I would love to see more peer-to-peer exchange, where public policy professionals and civil servants from around the world work in different countries to share insights – this is particularly true at the management level. It’s an approach that the Africa Governance Initative (AGI) use, where they tend to focus on placing senior civil servants in developing country ministries to help build delivery capability. But why not go further and have exchanges the other way? What better way to inspire and motivate a civil servant than to show them how it could work in their country? To build a generation of young leaders who can have an impact on public policy delivery, drawing on what does and doesn’t work in other countries – adapted to their national and cultural context. How could we convince say, the UK Treasury, to employ someone from the Ethiopian Ministry of Finance and Economic Development to work on UK macroeconomic growth policy?
I think it would also help break down the paternalistic and patronising development dynamic by emphasising what’s common across countries and not their developing/developedness. Regardless of context, the same skillsets are needed for public policy – an ability to synthesise analysis from different disciplines, systems thinking, public engagement, financing, delivery mechanisms, value-for-money.
Finally, I think this would also go a long way to challenging negative perceptions of ‘faceless bureaucrats’ – the public tend to have a very negative view of civil servants. My theory is that it’s because no-one really understands what they do (plus there is genuinely a lot of waste and deadwood in the public sector in any country…).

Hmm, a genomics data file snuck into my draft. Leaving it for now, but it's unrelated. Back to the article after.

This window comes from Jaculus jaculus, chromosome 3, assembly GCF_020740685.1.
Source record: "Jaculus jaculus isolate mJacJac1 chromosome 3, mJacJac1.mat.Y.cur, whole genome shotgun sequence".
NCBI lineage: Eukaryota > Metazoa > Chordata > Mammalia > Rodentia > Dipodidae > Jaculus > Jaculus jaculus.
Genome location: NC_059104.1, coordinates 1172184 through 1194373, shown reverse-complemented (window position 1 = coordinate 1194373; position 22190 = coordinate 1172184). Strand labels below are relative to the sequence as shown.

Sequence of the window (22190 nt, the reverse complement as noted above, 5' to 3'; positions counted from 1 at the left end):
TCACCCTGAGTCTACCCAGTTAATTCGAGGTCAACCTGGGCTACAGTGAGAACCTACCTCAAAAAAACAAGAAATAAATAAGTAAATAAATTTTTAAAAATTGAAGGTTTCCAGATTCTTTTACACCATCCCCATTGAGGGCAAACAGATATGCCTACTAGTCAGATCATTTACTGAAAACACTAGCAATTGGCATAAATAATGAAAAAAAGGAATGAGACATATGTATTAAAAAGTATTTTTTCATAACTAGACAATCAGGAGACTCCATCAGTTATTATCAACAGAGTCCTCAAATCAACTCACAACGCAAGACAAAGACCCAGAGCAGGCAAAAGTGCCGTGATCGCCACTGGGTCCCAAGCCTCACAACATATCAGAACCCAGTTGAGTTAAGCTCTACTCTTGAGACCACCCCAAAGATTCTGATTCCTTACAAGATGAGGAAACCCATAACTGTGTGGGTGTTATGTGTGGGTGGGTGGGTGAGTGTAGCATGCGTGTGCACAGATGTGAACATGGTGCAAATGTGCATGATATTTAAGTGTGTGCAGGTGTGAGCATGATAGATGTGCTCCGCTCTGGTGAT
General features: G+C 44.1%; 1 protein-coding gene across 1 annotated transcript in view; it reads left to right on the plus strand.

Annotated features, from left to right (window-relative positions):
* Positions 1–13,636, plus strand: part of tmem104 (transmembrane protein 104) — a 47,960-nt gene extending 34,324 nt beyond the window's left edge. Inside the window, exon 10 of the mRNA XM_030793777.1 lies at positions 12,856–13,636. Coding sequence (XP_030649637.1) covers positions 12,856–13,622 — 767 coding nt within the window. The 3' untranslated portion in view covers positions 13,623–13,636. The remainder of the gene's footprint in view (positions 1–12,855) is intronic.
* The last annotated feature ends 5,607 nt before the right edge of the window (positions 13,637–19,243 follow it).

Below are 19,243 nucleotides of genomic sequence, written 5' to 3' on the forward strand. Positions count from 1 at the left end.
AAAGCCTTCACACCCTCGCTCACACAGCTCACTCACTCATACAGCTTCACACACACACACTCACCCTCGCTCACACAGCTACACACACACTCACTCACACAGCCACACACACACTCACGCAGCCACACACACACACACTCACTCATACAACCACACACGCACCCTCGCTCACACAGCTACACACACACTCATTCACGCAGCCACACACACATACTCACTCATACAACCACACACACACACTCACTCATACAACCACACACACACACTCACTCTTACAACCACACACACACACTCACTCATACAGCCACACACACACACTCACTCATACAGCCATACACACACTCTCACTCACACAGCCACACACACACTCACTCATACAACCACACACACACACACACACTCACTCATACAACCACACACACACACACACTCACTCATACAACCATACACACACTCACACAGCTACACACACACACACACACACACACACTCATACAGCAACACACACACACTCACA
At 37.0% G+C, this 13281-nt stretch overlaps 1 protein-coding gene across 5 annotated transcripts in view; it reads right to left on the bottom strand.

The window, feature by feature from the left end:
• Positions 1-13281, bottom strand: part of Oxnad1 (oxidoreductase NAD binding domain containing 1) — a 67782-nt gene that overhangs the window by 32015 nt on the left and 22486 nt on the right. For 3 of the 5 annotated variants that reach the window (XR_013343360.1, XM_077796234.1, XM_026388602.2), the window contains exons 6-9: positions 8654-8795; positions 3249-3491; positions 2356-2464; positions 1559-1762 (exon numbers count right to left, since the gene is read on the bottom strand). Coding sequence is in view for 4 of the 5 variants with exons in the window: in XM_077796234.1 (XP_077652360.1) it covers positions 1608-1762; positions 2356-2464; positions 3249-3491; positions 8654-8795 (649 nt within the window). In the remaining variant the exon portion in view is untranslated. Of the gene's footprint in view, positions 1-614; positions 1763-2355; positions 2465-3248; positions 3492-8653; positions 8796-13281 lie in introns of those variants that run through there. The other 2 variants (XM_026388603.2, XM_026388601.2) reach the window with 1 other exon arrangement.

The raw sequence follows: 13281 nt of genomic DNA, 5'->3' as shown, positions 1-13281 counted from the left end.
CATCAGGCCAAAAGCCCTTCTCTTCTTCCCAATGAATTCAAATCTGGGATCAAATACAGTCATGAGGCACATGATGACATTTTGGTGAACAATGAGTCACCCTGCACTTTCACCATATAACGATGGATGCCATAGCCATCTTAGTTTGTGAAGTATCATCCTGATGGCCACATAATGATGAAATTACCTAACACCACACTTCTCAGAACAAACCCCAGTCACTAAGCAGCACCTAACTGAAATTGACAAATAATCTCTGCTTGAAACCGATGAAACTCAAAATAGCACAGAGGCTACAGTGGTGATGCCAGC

I’m sure there are initiatives out there that try to do this – so do let me know of any!
January 1st, 2014
My new year’s resolution is ‘Screw connectivity, post more’, so hold me to it!
I joined GGGI because I believe that the dominant economic models of our time are broken and that our future lies in evolving new models. That’s easy to say, but is it a utopian ideal where we have our cake and eat it? More seasoned professionals who have worked on economic development will tell me it’s not possible, that it’s all been tried before and what we have is the only choice.
But what if it’s not? I am a dreamer, but also as an engineer, I’m grounded in practicality. The only way we’ll find out if it’s possible is to act as if it were and see what happens. That’s what excites me about Ethiopia – there is a genuine desire to do it, to find a new way of growing, that is sustainable without compromising. I don’t have the answers, but no one does – that is the very nature of a paradigm shift. You can’t comprehend it until you’ve been through it.
So, in the spirit of my new year’s resolution, I will attempt to share the journey, to open up the search – a thousand mile journey begins with a single step, this is mine.